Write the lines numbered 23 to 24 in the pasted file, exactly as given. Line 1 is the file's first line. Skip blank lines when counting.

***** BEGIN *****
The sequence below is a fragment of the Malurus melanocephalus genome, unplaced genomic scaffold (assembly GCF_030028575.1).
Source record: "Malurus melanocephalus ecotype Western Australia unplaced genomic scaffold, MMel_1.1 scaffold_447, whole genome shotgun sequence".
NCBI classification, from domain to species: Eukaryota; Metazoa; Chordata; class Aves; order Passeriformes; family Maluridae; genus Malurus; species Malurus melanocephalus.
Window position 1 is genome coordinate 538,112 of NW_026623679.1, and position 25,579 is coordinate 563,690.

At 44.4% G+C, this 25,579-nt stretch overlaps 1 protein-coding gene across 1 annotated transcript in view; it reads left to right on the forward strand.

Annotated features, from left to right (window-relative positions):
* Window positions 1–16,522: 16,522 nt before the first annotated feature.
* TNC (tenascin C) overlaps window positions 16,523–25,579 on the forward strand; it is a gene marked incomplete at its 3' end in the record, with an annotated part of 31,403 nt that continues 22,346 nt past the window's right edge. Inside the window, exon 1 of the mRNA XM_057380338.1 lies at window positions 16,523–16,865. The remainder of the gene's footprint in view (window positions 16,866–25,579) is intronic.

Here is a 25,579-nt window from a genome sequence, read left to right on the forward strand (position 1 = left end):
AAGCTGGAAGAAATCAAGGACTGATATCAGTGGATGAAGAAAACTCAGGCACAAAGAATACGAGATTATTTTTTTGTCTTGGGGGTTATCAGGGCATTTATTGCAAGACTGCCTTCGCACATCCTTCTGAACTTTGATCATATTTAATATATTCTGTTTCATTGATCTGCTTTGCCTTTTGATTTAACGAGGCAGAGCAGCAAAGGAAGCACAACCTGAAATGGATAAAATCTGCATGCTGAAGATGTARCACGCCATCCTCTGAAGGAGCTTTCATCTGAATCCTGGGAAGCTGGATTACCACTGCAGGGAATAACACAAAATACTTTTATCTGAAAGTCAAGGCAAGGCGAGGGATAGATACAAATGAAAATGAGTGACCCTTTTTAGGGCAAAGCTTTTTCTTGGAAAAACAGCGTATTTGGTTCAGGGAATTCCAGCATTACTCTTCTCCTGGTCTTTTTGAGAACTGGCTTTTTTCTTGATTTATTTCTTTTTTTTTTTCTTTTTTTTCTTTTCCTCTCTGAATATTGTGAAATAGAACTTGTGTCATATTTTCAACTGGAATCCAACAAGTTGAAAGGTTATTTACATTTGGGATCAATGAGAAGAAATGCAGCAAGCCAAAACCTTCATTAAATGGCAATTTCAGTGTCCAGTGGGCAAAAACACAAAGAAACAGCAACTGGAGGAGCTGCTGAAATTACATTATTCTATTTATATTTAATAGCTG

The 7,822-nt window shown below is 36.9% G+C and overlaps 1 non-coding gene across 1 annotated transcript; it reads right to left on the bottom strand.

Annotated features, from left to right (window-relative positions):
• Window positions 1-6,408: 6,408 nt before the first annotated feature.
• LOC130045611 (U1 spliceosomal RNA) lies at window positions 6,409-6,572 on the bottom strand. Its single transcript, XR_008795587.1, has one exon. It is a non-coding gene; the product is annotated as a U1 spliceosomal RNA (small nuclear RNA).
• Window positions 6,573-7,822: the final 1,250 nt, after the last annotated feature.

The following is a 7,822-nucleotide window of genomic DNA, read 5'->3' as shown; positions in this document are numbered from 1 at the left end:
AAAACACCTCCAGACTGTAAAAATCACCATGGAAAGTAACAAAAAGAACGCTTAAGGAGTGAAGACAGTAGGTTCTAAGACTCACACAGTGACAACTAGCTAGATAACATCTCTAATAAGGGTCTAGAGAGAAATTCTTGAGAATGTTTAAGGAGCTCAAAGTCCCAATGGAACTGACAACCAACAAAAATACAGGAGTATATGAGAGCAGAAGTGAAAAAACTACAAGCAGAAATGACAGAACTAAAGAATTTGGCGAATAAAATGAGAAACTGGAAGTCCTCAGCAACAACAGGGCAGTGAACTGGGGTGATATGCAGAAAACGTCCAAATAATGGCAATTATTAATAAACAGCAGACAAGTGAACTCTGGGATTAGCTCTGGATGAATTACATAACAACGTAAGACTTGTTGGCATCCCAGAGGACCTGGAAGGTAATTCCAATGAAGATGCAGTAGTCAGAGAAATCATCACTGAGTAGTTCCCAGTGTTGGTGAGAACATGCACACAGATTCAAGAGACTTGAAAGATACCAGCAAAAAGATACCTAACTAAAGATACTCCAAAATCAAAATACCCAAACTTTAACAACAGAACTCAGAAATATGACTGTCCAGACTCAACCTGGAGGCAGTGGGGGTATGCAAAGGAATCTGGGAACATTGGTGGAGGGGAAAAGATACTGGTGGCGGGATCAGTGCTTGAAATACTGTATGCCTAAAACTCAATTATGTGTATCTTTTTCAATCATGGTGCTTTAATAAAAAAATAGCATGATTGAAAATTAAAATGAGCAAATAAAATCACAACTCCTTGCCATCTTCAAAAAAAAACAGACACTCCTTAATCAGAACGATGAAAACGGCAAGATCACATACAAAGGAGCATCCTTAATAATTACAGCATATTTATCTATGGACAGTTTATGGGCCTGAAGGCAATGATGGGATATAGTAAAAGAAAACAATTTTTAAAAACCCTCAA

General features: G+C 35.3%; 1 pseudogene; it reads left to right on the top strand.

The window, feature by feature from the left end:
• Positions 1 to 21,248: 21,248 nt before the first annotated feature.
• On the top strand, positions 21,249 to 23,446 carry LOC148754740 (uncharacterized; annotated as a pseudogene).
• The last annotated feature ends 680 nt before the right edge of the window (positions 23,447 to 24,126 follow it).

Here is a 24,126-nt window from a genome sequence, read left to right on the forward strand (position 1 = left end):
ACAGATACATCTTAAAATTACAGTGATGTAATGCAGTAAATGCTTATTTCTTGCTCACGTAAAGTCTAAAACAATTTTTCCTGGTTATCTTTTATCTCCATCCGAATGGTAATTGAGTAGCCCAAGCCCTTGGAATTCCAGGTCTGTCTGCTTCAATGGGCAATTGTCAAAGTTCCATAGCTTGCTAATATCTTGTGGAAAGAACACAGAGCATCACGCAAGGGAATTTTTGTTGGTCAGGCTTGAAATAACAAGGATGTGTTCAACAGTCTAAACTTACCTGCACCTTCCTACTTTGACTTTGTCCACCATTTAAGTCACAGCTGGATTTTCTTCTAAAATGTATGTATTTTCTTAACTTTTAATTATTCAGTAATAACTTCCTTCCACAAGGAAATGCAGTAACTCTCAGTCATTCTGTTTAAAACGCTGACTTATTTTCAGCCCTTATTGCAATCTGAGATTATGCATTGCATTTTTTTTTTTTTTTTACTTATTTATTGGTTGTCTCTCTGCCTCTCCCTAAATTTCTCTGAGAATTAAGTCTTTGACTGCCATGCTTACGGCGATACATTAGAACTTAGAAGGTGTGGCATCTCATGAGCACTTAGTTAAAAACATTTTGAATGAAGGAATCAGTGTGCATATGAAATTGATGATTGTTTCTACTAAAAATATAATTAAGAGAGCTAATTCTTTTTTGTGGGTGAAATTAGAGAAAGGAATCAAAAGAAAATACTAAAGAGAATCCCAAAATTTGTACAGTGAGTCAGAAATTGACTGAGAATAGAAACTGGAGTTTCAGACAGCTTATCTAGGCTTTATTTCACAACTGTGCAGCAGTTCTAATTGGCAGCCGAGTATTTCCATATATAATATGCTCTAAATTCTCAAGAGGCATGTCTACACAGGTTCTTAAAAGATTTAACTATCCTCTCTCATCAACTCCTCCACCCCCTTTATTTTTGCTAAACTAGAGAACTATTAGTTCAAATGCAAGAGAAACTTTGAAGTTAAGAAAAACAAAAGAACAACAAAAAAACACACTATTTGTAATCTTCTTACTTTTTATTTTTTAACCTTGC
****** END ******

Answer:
Here is a 24,126-nt window from a genome sequence, read left to right on the forward strand (position 1 = left end):
ACAGATACATCTTAAAATTACAGTGATGTAATGCAGTAAATGCTTATTTCTTGCTCACGTAAAGTCTAAAACAATTTTTCCTGGTTATCTTTTATCTCCATCCGAATGGTAATTGAGTAGCCCAAGCCCTTGGAATTCCAGGTCTGTCTGCTTCAATGGGCAATTGTCAAAGTTCCATAGCTTGCTAATATCTTGTGGAAAGAACACAGAGCATCACGCAAGGGAATTTTTGTTGGTCAGGCTTGAAATAACAAGGATGTGTTCAACAGTCTAAACTTACCTGCACCTTCCTACTTTGACTTTGTCCACCATTTAAGTCACAGCTGGATTTTCTTCTAAAATGTATGTATTTTCTTAACTTTTAATTATTCAGTAATAACTTCCTTCCACAAGGAAATGCAGTAACTCTCAGTCATTCTGTTTAAAACGCTGACTTATTTTCAGCCCTTATTGCAATCTGAGATTATGCATTGCATTTTTTTTTTTTTTTTACTTATTTATTGGTTGTCTCTCTGCCTCTCCCTAAATTTCTCTGAGAATTAAGTCTTTGACTGCCATGCTTACGGCGATACATTAGAACTTAGAAGGTGTGGCATCTCATGAGCACTTAGTTAAAAACATTTTGAATGAAGGAATCAGTGTGCATATGAAATTGATGATTGTTTCTACTAAAAATATAATTAAGAGAGCTAATTCTTTTTTGTGGGTGAAATTAGAGAAAGGAATCAAAAGAAAATACTAAAGAGAATCCCAAAATTTGTACAGTGAGTCAGAAATTGACTGAGAATAGAAACTGGAGTTTCAGACAGCTTATCTAGGCTTTATTTCACAACTGTGCAGCAGTTCTAATTGGCAGCCGAGTATTTCCATATATAATATGCTCTAAATTCTCAAGAGGCATGTCTACACAGGTTCTTAAAAGATTTAACTATCCTCTCTCATCAACTCCTCCACCCCCTTTATTTTTGCTAAACTAGAGAACTATTAGTTCAAATGCAAGAGAAACTTTGAAGTTAAGAAAAACAAAAGAACAACAAAAAAACACACTATTTGTAATCTTCTTACTTTTTATTTTTTAACCTTGC